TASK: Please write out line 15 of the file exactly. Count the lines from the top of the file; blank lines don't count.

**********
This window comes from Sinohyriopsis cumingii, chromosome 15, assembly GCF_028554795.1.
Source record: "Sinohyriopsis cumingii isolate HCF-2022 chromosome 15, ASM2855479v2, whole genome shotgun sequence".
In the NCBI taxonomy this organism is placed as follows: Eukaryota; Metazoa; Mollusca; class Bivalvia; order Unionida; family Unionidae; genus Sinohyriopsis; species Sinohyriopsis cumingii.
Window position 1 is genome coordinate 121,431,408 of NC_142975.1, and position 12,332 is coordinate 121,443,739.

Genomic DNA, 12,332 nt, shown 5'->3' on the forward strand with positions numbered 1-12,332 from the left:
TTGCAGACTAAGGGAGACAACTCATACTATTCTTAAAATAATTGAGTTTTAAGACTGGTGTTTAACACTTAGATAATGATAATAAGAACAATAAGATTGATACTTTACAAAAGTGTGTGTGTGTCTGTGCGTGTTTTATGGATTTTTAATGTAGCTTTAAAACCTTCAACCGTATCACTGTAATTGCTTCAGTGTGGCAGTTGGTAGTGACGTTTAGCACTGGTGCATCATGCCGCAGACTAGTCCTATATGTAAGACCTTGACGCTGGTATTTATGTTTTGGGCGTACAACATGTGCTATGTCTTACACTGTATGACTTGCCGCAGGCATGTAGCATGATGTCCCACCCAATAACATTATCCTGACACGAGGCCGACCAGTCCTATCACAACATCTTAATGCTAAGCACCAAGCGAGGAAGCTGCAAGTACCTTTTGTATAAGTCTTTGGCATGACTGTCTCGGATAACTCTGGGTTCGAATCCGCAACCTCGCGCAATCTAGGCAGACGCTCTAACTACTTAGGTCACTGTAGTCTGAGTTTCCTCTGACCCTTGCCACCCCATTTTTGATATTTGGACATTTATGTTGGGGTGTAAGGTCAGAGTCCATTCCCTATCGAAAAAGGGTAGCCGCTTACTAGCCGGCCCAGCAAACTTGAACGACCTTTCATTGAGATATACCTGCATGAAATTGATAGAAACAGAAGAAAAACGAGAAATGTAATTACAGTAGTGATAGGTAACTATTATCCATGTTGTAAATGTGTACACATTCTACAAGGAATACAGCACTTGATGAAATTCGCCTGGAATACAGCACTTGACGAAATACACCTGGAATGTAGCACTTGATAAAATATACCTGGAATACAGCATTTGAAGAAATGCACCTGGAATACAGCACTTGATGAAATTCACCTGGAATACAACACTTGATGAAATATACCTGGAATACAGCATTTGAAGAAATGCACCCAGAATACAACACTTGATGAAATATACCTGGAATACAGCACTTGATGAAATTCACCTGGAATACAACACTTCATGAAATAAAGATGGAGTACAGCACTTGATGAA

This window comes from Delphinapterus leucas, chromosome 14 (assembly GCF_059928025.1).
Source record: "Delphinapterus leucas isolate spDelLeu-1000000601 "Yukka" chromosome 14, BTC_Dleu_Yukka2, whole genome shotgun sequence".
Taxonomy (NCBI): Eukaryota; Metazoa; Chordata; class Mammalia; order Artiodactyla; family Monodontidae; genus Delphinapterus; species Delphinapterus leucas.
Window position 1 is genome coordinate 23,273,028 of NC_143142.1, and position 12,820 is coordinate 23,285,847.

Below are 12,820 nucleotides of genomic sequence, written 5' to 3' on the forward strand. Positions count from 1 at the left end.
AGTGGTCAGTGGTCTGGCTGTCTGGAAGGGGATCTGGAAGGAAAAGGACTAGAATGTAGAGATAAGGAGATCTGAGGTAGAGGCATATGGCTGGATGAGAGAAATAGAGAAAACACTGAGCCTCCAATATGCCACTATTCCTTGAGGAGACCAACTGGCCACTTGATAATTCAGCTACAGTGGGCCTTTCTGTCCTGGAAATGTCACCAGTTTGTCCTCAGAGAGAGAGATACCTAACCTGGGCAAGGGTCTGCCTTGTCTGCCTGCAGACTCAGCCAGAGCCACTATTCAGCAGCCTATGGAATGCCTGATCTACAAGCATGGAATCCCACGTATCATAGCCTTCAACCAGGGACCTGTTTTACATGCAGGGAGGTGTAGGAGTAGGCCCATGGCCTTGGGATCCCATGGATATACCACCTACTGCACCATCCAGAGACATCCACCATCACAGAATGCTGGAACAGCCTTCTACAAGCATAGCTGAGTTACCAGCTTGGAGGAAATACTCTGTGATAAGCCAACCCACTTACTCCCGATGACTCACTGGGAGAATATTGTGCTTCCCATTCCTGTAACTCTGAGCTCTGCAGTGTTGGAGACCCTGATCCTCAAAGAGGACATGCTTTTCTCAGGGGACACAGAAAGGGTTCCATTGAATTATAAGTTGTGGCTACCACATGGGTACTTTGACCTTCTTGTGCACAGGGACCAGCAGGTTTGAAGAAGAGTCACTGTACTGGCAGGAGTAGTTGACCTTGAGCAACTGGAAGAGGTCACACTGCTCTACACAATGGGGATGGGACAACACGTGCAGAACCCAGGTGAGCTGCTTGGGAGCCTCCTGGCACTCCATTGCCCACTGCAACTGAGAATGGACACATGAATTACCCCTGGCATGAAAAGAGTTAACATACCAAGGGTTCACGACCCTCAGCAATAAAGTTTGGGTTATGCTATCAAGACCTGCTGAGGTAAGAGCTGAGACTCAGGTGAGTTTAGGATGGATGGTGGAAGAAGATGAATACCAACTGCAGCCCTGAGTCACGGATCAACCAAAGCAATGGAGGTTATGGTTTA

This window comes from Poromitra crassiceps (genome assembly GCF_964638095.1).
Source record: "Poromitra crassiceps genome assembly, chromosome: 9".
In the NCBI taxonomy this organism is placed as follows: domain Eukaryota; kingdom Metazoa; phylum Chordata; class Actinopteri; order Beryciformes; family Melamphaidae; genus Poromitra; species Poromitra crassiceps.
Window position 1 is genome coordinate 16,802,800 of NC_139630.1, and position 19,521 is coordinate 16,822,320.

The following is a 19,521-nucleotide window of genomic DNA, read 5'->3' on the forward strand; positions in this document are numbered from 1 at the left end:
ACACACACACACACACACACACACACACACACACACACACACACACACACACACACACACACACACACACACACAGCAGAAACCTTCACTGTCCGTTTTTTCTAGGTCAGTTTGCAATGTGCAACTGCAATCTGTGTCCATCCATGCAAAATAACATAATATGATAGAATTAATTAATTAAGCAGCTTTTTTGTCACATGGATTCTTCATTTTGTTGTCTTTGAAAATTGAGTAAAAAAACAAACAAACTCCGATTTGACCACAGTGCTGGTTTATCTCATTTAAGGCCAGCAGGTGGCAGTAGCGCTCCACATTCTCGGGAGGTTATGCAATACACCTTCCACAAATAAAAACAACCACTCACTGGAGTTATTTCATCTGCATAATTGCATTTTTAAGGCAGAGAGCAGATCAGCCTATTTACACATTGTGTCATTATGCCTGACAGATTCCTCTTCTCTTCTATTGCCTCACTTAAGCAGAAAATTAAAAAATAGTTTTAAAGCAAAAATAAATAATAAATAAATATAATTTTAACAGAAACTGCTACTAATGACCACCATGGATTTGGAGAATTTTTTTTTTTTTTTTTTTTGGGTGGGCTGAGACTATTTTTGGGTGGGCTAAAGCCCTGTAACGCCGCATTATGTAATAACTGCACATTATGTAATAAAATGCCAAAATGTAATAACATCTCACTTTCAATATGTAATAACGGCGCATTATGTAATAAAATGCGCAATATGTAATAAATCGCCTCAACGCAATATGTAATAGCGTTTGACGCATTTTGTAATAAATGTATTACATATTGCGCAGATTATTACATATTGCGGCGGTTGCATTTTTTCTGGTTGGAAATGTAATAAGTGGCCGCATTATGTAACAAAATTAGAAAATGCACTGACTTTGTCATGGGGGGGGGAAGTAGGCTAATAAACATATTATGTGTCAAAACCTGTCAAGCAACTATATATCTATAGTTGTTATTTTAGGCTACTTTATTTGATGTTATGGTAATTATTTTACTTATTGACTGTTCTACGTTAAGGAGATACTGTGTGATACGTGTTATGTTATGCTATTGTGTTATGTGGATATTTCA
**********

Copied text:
In the NCBI taxonomy this organism is placed as follows: domain Eukaryota; kingdom Metazoa; phylum Chordata; class Actinopteri; order Beryciformes; family Melamphaidae; genus Poromitra; species Poromitra crassiceps.